Language and Power examines the rhetoric of nationalism and the ways in which language and power are entwined. We will discursively analyze a diverse range of texts (laws, photographs, advertisements, films): who writes these texts, for what purpose, and with what agenda? How do we analyze past events through the lens of historical context and also current perspectives? How does inclusion/exclusion of certain events, perspectives, and voices impact the outcome of different texts? With a specific focus on how the rhetoric of nationalism has affected (and continues to affect) Asian Pacific Americans, we will link these discourses with other contexts within the U.S. and abroad and consider why issues of cultural (mis)representation must be addressed as we strive for social justice. Together with guest speakers and virtual trips to local sites, we will critically discuss language and power, interact with primary and secondary sources, and craft papers in response to these course themes.

RHET 195-02 Freedom of Speech

CRN # 21990
Ted Matula
Tues. & Thu. 12:45–2:30 p.m.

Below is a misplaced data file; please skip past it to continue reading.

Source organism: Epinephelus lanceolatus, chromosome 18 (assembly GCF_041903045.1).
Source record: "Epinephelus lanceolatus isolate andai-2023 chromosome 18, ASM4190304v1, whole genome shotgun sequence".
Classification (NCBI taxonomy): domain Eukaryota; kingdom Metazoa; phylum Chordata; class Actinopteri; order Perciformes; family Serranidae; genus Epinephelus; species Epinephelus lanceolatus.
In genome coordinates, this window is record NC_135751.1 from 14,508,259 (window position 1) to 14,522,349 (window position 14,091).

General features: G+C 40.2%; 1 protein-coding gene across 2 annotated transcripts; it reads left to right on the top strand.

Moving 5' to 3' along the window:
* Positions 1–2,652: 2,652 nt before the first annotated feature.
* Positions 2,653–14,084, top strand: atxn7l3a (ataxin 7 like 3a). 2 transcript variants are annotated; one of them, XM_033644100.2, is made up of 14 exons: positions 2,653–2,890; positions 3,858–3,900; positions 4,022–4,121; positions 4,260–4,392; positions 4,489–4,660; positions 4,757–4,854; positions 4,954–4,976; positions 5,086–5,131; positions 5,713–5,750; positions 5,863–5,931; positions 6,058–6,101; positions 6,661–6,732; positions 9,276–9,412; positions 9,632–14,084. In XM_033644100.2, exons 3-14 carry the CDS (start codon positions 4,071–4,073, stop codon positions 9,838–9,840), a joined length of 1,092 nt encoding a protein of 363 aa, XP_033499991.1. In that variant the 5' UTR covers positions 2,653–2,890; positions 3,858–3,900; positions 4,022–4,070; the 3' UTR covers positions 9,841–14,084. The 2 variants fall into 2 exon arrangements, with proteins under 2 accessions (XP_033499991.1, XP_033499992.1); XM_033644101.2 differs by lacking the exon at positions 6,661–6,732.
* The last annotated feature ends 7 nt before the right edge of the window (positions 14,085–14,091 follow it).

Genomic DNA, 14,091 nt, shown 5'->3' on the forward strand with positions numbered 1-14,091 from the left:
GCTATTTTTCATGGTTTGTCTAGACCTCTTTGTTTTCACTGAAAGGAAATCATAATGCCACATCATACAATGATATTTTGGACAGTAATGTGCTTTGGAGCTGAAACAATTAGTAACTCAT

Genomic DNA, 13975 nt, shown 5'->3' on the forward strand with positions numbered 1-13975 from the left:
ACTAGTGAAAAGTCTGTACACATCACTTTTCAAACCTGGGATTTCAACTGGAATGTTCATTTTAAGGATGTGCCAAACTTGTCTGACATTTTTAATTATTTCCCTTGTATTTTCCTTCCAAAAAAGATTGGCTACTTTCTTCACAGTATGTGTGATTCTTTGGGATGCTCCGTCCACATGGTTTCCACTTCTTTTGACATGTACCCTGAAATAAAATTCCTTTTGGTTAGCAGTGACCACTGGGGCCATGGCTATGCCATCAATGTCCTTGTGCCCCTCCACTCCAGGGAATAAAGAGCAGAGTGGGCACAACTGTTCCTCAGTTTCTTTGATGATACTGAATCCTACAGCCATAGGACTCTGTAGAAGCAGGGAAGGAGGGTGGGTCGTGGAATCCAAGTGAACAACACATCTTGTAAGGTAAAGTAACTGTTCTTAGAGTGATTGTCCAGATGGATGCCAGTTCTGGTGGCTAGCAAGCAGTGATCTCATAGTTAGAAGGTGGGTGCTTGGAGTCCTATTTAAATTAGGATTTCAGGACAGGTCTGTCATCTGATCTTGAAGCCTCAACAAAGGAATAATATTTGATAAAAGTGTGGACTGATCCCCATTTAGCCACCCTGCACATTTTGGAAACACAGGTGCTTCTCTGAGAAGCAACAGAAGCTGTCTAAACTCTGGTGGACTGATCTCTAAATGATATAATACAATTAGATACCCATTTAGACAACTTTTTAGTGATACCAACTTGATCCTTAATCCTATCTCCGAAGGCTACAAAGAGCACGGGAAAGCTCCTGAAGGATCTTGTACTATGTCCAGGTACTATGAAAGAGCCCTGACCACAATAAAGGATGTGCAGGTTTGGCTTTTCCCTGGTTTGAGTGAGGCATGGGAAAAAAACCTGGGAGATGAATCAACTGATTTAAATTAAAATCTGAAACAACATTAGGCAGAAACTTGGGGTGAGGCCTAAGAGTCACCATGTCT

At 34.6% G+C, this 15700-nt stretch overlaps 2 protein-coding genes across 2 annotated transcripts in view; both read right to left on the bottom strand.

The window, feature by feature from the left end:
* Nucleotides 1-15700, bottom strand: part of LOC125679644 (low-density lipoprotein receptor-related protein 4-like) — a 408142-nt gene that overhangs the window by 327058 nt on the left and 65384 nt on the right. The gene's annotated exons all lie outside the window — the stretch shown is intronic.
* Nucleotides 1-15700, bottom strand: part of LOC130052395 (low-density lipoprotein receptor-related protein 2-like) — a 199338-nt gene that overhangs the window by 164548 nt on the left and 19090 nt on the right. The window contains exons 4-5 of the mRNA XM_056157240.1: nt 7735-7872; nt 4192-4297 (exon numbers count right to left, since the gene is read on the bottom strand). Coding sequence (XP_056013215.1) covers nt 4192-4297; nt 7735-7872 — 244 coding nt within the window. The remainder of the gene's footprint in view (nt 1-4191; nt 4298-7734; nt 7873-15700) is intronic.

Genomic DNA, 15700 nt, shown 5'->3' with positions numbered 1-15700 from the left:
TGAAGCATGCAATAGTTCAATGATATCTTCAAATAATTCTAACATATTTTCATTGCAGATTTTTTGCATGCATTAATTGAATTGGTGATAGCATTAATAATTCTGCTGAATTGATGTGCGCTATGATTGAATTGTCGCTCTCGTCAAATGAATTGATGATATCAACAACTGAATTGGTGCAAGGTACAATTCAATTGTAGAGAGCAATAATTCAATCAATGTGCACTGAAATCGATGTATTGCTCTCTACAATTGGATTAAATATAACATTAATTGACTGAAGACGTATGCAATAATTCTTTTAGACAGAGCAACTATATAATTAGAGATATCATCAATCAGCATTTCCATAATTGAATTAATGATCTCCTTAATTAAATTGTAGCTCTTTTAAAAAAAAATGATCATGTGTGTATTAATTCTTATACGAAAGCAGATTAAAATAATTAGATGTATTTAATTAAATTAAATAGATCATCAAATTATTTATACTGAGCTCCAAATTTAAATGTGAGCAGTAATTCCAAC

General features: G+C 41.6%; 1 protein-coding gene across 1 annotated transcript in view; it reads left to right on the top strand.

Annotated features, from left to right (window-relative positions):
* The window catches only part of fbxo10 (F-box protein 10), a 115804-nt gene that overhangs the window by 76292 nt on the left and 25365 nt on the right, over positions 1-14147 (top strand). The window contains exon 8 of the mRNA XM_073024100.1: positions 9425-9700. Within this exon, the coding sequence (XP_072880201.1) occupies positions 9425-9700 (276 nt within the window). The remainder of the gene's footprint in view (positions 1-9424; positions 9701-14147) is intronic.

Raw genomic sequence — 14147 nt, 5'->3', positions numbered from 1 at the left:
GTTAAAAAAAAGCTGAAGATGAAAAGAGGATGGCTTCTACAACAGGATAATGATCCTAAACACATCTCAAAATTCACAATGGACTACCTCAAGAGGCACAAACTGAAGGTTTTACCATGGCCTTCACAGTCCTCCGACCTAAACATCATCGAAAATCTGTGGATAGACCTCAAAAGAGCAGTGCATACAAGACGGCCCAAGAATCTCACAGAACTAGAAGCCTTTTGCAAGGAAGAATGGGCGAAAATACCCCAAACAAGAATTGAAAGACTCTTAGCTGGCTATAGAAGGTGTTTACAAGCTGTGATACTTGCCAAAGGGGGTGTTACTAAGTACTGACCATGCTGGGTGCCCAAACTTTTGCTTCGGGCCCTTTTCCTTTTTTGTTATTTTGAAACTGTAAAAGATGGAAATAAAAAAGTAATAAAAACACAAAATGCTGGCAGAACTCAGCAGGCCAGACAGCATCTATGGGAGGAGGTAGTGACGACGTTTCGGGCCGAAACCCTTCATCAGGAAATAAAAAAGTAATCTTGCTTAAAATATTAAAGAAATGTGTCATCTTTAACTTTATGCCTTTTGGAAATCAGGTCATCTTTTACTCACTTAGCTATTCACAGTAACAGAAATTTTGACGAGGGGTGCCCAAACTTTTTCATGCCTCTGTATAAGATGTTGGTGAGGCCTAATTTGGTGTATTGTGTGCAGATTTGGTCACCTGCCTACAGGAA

Free expression is a cornerstone of any democratic society, yet history is littered with attempts to limit, constrain, or outright ban speech that is considered harmful, dangerous, obscene, or inappropriate to one political group or another. In this class, we'll look at free expression from legal, ethical, and political standpoints, studying court cases and philosophical arguments about the limits of free speech. We'll examine arguments about how to balance the need for free expression with the perceived harms (to democracy, to equality, to truth) of certain kinds of "dangerous" speech, from microagressions to false advertising to anti-government rhetoric to hate speech to pornography.   We'll also cover the role of free and open expression in a democratic society, examining the forces that hinder the free and fair exchange of ideas--including corporate interests, anti-science rhetoric, and the inherent biases of the "marketplace" of ideas.